That’s the reason why the BJP granted constitutional status to the National Commission for Backward Classes. And, after dithering with its natural savarna inclinations, it also passed the Bill to overturn the Supreme Court order diluting the provisions of the SC/ST (Prevention of Atrocities) Act. In addition, the BJP has moved on the sub-categorisation of OBCs to ensure more equitable distribution of quota benefits—targeting a substantial number of non-dominant OBCs who, the BJP believes, will lean towards it and away from dominant-­OBC parties born in the Mandal era. As for any savarna dis­affection on account of all this, it plans to keep them happy with the flame of Ayodhya burning.

Yes, that genie is out of the bottle again, at the right time. The apex court has deferred any further action to January 2019, but the “delay” itself is grist to the Hindutva mill and hence useful. The usual choristers—Giriraj Singh, Uma Bharati, UP chief minister Yogi Adityanath—are loudly ­demanding a law or an ordinance. Other leaders concede legislation may not be feasible, but the brouhaha helps to keep the kettle boiling in the home stretch. “It will expose the Opposition’s ambiguity and allow us to assure our old savarna voters that the BJP has not given up on its core agenda,” says a senior leader. Sabarimala falls plum into this kaleidoscope. Others may believe Hindutva is a double-edged sword, and cavil at the BJP’s peristent communalising of the poll pitch. For the party, it’s the mortar that keeps the bricks together.

Modinomics

This was the real test of the pudding. Demonetisation, of course, was a spectacular disaster: if there’s anything resembling a consensus on any issue in India, it’s this. DeMo was hugely disruptive, failed to weed out black money and caused immense harassment to the common man. Some initial electoral benefit did come—like in the UP assembly polls—but soon it was clear the unconscionably rich had actually not been penalised, as per the spiel. But apart from DeMo?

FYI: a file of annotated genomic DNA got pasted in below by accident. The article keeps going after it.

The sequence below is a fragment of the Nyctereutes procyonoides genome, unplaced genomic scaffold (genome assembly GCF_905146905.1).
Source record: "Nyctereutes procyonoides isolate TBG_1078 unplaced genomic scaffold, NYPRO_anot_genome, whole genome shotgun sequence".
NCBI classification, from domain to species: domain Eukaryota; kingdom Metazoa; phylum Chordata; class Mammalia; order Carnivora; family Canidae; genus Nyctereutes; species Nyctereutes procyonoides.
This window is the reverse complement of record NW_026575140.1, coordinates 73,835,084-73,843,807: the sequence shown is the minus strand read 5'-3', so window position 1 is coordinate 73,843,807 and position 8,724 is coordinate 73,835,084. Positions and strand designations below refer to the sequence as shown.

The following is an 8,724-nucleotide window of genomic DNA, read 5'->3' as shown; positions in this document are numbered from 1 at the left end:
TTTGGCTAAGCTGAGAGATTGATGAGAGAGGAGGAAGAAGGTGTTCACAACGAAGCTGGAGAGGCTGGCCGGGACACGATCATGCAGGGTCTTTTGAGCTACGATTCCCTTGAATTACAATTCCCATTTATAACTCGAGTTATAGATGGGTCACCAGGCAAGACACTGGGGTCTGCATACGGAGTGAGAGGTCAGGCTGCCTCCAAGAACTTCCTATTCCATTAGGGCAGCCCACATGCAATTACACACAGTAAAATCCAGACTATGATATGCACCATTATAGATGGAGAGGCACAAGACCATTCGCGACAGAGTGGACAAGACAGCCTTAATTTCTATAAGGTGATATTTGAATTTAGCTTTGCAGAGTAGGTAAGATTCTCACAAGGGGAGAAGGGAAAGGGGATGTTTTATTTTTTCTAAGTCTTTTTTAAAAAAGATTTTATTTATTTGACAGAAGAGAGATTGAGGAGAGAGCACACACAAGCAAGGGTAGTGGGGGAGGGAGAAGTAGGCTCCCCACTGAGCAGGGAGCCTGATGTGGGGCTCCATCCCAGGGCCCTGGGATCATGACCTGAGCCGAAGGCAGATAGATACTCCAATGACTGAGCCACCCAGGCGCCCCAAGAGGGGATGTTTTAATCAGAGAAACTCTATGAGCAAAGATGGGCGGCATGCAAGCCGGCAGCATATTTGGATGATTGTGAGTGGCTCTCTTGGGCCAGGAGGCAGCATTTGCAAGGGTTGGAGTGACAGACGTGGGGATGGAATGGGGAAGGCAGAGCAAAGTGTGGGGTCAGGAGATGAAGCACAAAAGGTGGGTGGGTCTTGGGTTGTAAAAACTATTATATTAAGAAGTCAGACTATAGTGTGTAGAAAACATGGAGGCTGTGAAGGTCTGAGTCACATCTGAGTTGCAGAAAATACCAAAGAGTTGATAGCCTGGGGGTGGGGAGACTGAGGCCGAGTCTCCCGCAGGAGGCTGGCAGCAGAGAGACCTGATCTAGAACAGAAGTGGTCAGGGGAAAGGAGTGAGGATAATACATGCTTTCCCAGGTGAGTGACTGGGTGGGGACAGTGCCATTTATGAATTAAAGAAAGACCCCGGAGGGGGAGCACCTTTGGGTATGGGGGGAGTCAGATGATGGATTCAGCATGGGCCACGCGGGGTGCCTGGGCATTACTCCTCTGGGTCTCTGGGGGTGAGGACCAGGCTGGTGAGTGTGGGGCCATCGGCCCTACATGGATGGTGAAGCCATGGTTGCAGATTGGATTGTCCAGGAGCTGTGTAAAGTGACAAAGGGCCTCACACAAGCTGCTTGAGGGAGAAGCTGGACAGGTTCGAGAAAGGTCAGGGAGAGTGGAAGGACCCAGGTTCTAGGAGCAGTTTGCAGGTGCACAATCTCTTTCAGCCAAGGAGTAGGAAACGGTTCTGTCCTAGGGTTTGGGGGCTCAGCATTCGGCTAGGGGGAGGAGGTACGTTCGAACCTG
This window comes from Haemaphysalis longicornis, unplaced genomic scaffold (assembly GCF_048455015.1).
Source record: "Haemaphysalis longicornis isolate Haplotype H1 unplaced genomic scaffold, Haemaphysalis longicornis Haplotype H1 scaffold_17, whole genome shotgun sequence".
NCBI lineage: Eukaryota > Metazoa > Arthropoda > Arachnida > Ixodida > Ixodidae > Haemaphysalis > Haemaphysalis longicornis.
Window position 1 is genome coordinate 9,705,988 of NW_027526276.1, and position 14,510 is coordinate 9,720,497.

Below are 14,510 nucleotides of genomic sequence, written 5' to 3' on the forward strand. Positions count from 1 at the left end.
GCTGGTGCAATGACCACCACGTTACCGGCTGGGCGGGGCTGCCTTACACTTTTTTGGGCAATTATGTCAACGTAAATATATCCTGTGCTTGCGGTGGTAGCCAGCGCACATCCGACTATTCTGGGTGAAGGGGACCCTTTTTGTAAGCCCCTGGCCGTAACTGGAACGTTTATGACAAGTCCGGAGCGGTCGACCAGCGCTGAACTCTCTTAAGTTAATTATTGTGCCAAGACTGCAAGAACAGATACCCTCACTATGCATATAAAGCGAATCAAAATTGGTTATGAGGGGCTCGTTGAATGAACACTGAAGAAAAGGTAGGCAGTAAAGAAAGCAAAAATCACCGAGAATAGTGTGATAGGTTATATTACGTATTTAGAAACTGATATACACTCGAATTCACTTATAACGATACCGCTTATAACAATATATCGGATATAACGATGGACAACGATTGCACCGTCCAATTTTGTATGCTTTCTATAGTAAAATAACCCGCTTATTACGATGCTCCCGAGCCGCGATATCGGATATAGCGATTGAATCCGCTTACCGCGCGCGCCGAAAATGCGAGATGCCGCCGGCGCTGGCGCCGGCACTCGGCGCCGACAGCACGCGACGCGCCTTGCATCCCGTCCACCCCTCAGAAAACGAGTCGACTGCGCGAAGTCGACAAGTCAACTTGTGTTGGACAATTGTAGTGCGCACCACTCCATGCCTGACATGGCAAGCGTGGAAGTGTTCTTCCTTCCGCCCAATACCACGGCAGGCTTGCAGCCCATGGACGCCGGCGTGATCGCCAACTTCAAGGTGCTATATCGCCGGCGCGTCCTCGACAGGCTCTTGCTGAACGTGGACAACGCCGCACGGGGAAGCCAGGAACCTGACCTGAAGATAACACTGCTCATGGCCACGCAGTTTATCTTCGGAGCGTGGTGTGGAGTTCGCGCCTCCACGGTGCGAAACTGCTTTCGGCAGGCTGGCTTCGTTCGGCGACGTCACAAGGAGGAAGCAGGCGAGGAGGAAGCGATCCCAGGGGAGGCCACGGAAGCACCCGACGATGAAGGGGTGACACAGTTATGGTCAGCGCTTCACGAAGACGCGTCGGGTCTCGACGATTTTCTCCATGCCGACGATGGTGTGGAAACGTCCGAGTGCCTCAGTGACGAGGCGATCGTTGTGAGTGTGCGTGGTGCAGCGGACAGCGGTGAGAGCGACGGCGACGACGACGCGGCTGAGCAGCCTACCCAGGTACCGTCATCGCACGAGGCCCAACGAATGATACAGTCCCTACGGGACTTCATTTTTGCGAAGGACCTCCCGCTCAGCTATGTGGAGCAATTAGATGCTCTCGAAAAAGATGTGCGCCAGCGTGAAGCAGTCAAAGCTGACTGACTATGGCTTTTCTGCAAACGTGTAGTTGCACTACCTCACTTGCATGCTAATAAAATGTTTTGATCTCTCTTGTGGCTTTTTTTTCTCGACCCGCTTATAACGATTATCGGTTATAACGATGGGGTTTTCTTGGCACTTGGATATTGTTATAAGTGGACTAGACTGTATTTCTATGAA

Night Walk

Over 35,000 farmers marched towards Azad Maidan, Mumbai, from Nashik in March

Photograph by Getty Images

First, the GST, its other big policy move. GST took the BJP to the brink in the Gujarat assembly polls; only some last-minute changes saved it. Hasty implementation hit small traders, who complain of tedious processes and ­harassment. “The GST is not bad per se. Some rationalisation needs to be done to prevent tax evasion, which cont­inues unabated in new forms. Even Rahul Gandhi, who childishly calls it the Gabbar Singh Tax, is forced to admit it’s a good thing in principle,” says a finance ministry officer involved in the implementation.

Large-scale unemployment and farm distress still haunt the BJP. The party claims nearly five crore farmers got their crops insured under the Fasal Bima Yojana in 2018, but its implementation in the previous years does not inspire confidence. Insurance companies collected a gross premium of Rs 22,180 crore in 2016-17, but paid out only Rs 12,949 crore as claims. Even promises on MSP remains unfulfilled. These issues will play out in the winter elections, especially in Rajasthan, and some pessimism there is warranted, and the prospect of a negative momentum for 2019 looms too.

Assembly Elections

This is where the slog overs begin, and the party is keenly aware of that. “It has become a cliché to term all assembly polls as the semi-finals. It may well be so, but we are not unduly worried,” a BJP general secretary tells Outlook. “We know Rajasthan may be difficult for us, but we haven’t given up. It will depend upon ticket distribution.” He is rosier about Madhya Pradesh, despite the three-term anti-­incumbency against CM Shivraj Chouhan. He expresses concern about Chhattisgarh, though, where he feels the Ajit Jogi-Mayawati alliance has made the fight tougher.

Political analyst Manisha Priyam says the assembly polls are more crucial for the Congress. “If it fails to win Madhya Pradesh in a direct fight with the BJP, one might as well write off the party. Then 2019 will be BJP vs regional parties,” she says. According to her, the anti-incumbency factor is ext­remely high against Chouhan, but the Congress, beset with infighting, doesn’t seem to be up to wresting the advantage.

About 2019, Priyam says there is a “strong chance” Modi will be back as PM—for one, despite being hobbled by some governance issues, pro-poor schemes are on track. “There are no big scams. They have held the states they won in 2014, including UP. They didn’t win big in Bihar then, but now have an alliance there…and Nitish Kumar is not ­unhappy. Shiv Sena is unhappy, but still with them. They have lost the TDP, but, who knows, Jaganmohan Reddy may go with them. The mood in the Hindi heartland will be clear soon. The BJP is not in power in the south, but neither is the Congress. Keeping prejudices aside, it seems Modi will be back in 2019,” she says. Then those unquan­tifiable ­‘surface’ factors: Modi’s personal appeal hasn’t dimmed, Rahul is yet to fully bloom, and some voters do dread a ­‘khichdi’ government.